For much of the year, we’ve seen heart-wrenching pictures of migrants crossing the Mediterranean Sea. Desperate, they sold whatever they could, left the people they loved, and climbed onto a boat with the barest of possessions. Many people have died in the process. Who among us can forget the image of that little child washed up, dead, on a beach?
I am struck today, by the parallels to our country’s Thanksgiving story. The people we hail as forefathers were also immigrants who climbed into boats to escape the horrors that they faced in their homes. The Pilgrims started in two boats and had to turn back because one boat was too leaky. They crowded together in the Mayflower, which took longer than anyone expected to arrive. There were storms in their crossing, too. Conditions were bleak.
Then, with fortitude and determination they planted themselves in this new land so they could worship the way they wanted, so they could build a new life.
A third of those new arrivals died that first winter. (Read here for my thoughts on that.) There is no dispute that without the help of the Native Americans who were already here, none of them would have survived. We celebrate Thanksgiving as a feast to celebrate that collaboration of Indian and Pilgrim, or put another way, that generous help by Americans to newly arrived refugees.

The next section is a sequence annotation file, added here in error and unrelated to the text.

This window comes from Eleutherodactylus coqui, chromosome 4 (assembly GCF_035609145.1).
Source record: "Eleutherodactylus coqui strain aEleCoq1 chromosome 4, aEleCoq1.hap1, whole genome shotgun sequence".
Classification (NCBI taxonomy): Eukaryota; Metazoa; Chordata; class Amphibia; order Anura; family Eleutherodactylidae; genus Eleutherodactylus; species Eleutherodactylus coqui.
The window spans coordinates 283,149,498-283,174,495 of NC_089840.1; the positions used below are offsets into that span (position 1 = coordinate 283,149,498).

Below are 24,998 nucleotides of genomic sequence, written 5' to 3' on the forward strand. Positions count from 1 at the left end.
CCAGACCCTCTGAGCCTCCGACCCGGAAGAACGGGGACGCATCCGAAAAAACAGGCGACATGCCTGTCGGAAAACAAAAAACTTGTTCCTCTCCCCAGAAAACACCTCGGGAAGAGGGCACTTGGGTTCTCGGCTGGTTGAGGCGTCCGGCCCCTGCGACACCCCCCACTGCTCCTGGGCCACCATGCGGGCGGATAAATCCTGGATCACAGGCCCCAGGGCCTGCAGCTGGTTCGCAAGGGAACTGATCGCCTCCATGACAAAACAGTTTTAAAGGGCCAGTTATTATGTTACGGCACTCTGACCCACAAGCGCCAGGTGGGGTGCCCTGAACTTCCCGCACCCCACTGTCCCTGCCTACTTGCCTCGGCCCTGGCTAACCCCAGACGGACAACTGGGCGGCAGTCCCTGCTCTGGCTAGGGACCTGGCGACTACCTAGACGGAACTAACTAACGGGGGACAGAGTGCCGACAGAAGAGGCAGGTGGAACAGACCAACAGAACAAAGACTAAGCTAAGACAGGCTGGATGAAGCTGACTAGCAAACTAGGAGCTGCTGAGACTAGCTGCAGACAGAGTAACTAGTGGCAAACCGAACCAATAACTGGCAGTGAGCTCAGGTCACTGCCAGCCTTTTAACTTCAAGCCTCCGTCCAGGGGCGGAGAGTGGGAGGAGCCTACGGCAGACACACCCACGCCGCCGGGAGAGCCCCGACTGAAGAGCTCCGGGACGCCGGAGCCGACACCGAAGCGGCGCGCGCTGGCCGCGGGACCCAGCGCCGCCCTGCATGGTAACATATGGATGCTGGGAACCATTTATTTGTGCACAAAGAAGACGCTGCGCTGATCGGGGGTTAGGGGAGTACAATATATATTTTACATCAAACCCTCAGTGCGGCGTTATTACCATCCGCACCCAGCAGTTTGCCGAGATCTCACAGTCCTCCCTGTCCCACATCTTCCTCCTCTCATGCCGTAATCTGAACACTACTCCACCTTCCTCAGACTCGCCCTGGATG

You can probably guess where this biased writing is going next. I have known modern day refugees and immigrants. To a one, they are not people of whom we need to be afraid. They have told me their stories of fathers taken in the night, of friends murdered in the streets, of fear to sleep at night because of nighttime raids. They enter this country (after a lengthy screening process) because they cannot go home. They are desperate, needy but brave. I am saddened by those among us who are closing their hearts to these needs, by our country’s growing animosity to immigrants.
My daughter-in-law teaches at a charter school for refugees and immigrants. As you might imagine, the result of last week’s election was disturbing and terrifying for her students (and thus for her as well.) Will they send me away, Ms?
Sadly, her kids and their families have come from places where selfish and egotistical and intolerant leaders reigned. Having already witnessed torture and maiming and killing by those in authority in their homelands, they are of course disturbed (as I am) by the trends here toward intolerance and xenophobia.
One of Amelie’s students was forced, with his siblings, to stand against a wall in the Congo and watch his parents be killed. Now he lives here with relatives, has learned English and will graduate next year. P___ said this last week: “Miss, I want to invite Donald Trump to my house for dinner. I want him to sit down at our table and eat our food and see that we are good people. Then he would change his mind, Miss. I know he would.”
Well, I am skeptical that P’s request is realistic. But I do believe that hearing stories around a table and eating together is powerful. It is the story of our first Thanksgiving- sharing a meal with people different than ourselves, the native-born sharing what they had with the newcomer.
I am guilty of hypocrisy as I write this- I’m having dinner today with people just like myself. But how beautiful, and how first-thanksgiving-like, if all over our country today, Americans were sitting down together with those who are newly arrived. We could listen to each other, laugh. We could celebrate together, different but the same.